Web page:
Witnesses recount fiery crash

By Les Zaitz

The Enterprise

HARPER – Leonard Herr was carefully following the Schneider National freight truck west on U.S. 20, traveling no more than 30 mph on the black ice Saturday morning.

Moments before, Herr had passed an accident – a freight truck carrying cases of soda had rolled over.

Herr now followed the Schneider truck into a sharp curve seven miles west of Harper, where the roadway is pinched between the Malheur River and a rock bluff.

Then, Herr caught sight of a freight truck coming from the other direction, traveling what he estimated to be 50 to 60 mph, and completely in the wrong lane. He saw brake lights come on in the truck ahead of him.

“They hit directly head on,” Herr said. “They just exploded. It was a fireball explosion.”

Herr had yanked the wheel on his Jeep, trying to steer toward the shoulder and out of the way.

“My first thought was: I’m dead.”

In a car behind him was Albert Nasby, who too saw the truck in the wrong lane.

“The first thing that comes to mind is ‘Oh, s—,’ “Nasby said. “It was an instantaneous fireball.”

Nasby said the force of the westbound truck pushed the Schneider truck backward, into Herr’s Jeep, which then hit Nasby’s Kia.

The two men got out, checked on each other, and tried to phone for help. They had no cell service.

But no one could help the two drivers as fire consumed the trucks.

“There wasn’t any way either driver got out,” Nasby said.

Oregon State Police identified the driver of the Schneider truck as James Shorten, 55, of Portland. The driver of the eastbound McDonald Wholesale Co. truck that was in the wrong lane was identified as Brian Brunscher, 37, of Springfield. Police said speed and weather conditions were factors.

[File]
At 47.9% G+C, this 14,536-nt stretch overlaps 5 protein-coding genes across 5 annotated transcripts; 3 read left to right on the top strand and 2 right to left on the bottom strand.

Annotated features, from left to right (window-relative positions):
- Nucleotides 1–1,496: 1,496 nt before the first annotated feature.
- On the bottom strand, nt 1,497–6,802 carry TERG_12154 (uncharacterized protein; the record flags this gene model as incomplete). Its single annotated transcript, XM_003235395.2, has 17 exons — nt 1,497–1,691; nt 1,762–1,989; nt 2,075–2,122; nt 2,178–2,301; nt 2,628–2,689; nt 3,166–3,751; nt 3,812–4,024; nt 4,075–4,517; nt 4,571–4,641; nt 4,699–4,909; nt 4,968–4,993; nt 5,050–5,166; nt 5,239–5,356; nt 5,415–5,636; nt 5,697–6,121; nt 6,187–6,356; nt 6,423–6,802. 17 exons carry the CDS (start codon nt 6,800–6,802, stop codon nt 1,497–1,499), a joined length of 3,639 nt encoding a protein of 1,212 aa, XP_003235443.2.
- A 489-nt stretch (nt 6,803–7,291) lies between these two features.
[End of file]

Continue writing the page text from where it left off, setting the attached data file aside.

The wreckage and subsequent investigation closed the major highway for more than 12 hours in the middle of the long New Year’s weekend.

Herr was traveling from his home in Middleton, Idaho, to the California coast for the annual New Year’s gathering with his brother. Nasby, a corrections officer at Snake River Correctional Institution who lives in Fruitland, said he headed to the Oregon coast for a surprise birthday party for his father.

The fatal accident was one of several crashes that snarled roadways in and around Malheur County as temperatures plummeted Saturday morning, leaving highways treacherous with black ice.

Nasby said a driver stopped by the wreck eventually turned around to head back toward Vale to find cell service or help. He said a Vale Fire Department rig arrived first, nearly an hour after the accident.

Herr said people caught on the west side of the accident scrambled up a steep bank, shouting down that they had no cell service either.

Nasby said one truck was carrying a load of whipping cream. Cans exploded as the fire spread, he said.

Brunscher was on a routine freight trip, according to his brother, David. He said Brunscher left Eugene late Friday and was due back home the afternoon of New Year’s Eve. He had worked for McDonald Wholesale, a restaurant supplier, for about two years, the brother said.

He said his brother married his high school sweetheart Rachell 19 years ago and the couple had three children.

“Brian was truly a great guy,” David Brunscher said. “I literally can’t think of a single person who didn’t like him.”

Shorten’s family couldn’t be reached, but his Facebook page showed he worked for Schneider since 1990, was single, and had a daughter and a son.